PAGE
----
Allahabad High Court: In a case of inter-caste marriage, the Court directed the  Senior Superintendent of Police concerned to provide necessary and immediate protection to the couple if anyone disturbs their peaceful living.

The petitioners approached the Court seeking a writ of Mandamus in order to prevent the respondents from interfering in their peaceful married life. The petitioners are adults and married each other of their own free will but they have been harassed for that.

The Court accepted the precedent set in previous cases and observed that if the persons getting married are major and are marrying of their own free will then the parents of such persons can only cut them off socially. They have no right to harass or commit violence. There is no ‘honour’ to be found in ‘honour killing’. Therefore any person involved in such acts shall be sternly prosecuted. The Court further directed the petitioners to register their marriage under the Special Marriage Act, 1954. [Amna Begum v. State of U.P., 2017 SCC OnLine All 1798, decided on 02.08.2017]

Case BriefsSupreme Court

Supreme Court: In the petition preferred under Article 32 of the Constitution of India, where the petitioner, a hapless and helpless widow of a senior reporter of a news daily, i.e., ‘Dainik Hindustan’ had asserted that her husband, Rajdev Ranjan, was brutally murdered on 13.05.2016 by a group of persons, the bench of Dipak Misra and C. Nagappan, JJ directed the CBI to proceed with the investigation but not finalize it and to file the status report before this Court on the next date of hearing i.e. 17.10.2016. The Court also directed the Superintendent of Police, Siwan District to provide police protection to the petitioner and her family.

Petitioner’s counsel argued that the case at hand depicts a disturbing affair in regard to criminilization of politics, as the people holding party position and position in the political executive do not even think for a moment before associating themselves with such kind of anti-social elements and, in fact, sometimes render assistance. He argued that if the investigation and trial takes place in the Siwan District in the State of Bihar, the respondent nos. 3 and 4 and the other accused persons will terrorise the witnesses as a consequence of which the petitioner would not get any justice and remain a constant victim searching for solace.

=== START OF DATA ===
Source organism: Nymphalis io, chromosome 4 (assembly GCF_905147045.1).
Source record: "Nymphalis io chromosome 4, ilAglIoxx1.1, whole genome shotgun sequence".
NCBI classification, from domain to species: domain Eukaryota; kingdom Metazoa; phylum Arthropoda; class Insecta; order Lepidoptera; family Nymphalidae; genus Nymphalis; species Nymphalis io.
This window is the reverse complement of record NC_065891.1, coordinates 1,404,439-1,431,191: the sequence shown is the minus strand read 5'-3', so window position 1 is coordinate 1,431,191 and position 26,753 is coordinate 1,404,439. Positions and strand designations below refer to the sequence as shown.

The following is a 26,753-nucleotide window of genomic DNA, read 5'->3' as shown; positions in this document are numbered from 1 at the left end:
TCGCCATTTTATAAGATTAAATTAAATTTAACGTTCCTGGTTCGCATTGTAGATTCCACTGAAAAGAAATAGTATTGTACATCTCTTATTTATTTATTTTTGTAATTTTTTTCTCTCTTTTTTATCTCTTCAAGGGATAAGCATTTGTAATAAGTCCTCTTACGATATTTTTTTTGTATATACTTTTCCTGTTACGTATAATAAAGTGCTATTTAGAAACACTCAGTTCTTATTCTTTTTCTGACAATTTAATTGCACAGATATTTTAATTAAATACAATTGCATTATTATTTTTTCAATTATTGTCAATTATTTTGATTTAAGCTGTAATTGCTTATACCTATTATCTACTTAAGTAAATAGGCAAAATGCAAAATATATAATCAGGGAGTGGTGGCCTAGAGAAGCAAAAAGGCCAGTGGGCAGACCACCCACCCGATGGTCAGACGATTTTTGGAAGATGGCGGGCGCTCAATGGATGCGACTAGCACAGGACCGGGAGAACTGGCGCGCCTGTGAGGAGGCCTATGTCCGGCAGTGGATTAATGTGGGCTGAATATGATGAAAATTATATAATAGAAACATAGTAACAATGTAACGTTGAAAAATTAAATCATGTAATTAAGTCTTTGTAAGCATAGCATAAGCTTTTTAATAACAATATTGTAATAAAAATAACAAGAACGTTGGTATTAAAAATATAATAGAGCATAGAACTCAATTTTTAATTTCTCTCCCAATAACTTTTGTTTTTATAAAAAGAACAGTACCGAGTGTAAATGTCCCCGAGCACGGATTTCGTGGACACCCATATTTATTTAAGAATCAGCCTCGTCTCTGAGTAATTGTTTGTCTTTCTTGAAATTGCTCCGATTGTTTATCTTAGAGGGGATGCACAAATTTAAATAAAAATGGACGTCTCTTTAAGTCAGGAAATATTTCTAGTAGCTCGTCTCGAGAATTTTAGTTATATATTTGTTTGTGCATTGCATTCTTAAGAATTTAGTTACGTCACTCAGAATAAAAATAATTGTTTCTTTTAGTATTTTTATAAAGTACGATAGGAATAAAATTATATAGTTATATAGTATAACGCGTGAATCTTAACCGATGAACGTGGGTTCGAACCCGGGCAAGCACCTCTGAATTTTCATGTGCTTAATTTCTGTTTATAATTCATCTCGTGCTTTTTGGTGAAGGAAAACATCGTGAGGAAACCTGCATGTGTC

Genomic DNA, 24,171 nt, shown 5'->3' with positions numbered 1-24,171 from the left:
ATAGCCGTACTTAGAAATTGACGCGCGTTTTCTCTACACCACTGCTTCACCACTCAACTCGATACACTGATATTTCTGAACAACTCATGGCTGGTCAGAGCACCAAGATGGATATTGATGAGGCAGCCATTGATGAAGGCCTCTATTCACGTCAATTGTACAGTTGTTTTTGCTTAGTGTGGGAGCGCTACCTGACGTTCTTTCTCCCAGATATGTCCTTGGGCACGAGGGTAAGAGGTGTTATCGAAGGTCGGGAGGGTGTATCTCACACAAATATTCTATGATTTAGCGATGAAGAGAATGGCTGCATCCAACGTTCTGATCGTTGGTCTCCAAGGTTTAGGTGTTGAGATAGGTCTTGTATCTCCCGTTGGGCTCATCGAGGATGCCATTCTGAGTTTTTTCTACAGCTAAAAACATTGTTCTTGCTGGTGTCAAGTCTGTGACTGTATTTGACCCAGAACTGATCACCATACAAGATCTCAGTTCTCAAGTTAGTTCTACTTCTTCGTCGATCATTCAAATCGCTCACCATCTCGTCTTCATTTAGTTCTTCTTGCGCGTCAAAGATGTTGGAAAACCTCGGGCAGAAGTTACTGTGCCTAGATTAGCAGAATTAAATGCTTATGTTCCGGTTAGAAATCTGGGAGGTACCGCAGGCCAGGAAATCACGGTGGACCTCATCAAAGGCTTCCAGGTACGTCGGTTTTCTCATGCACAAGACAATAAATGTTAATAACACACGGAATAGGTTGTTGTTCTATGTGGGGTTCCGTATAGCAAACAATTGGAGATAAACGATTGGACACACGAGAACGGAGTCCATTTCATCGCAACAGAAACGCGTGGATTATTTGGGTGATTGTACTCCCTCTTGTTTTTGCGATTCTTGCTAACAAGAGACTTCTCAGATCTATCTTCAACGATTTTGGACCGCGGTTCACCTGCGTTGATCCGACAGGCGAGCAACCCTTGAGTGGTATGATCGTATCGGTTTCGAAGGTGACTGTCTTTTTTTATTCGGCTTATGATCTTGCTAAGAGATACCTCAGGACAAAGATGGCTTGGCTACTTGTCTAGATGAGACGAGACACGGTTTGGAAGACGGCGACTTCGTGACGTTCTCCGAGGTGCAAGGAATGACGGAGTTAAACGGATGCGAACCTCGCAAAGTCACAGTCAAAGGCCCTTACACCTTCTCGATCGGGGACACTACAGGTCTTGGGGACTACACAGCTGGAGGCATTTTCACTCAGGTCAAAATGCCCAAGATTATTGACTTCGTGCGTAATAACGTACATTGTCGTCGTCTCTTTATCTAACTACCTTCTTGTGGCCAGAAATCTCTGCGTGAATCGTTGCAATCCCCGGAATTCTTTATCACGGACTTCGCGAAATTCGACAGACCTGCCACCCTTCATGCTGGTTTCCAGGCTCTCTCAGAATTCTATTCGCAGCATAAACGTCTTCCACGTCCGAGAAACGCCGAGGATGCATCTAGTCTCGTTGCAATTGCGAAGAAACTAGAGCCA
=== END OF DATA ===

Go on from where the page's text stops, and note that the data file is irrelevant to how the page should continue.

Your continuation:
Considering the aforementioned arguments, the Court said that it is prima facie discernible that the petitioner who lives with two small children, after losing her husband and the developments that have taken place in the District Siwan, is in a state of continuous fear. It was further said that even though courage is the mother of all virtues and a man with courage can always sustain his or her dignity, but, sometimes, situations are created by certain powerful protagonists which instill fear in the mind of a citizen and that fear has the potentiality to usher in atrophy to the sense of dignity.

Out of the 2 principal accused persons, namely, Mohammad Kaif and Mohammad Javed, who were declared proclaimed offenders by the Court, Mohammad Kaif, after being spotted with Mohammad Shahabuddin and Tej Pratap Yadav, surrendered to custody on 21.09.2016.

The Court issued notice to all the respondents and placed the matter to be listed on 17.10.2016.  [Asha Ranjan v. State of Bihar, 2016 SCC Online SC 988, decided on 23.09.2016]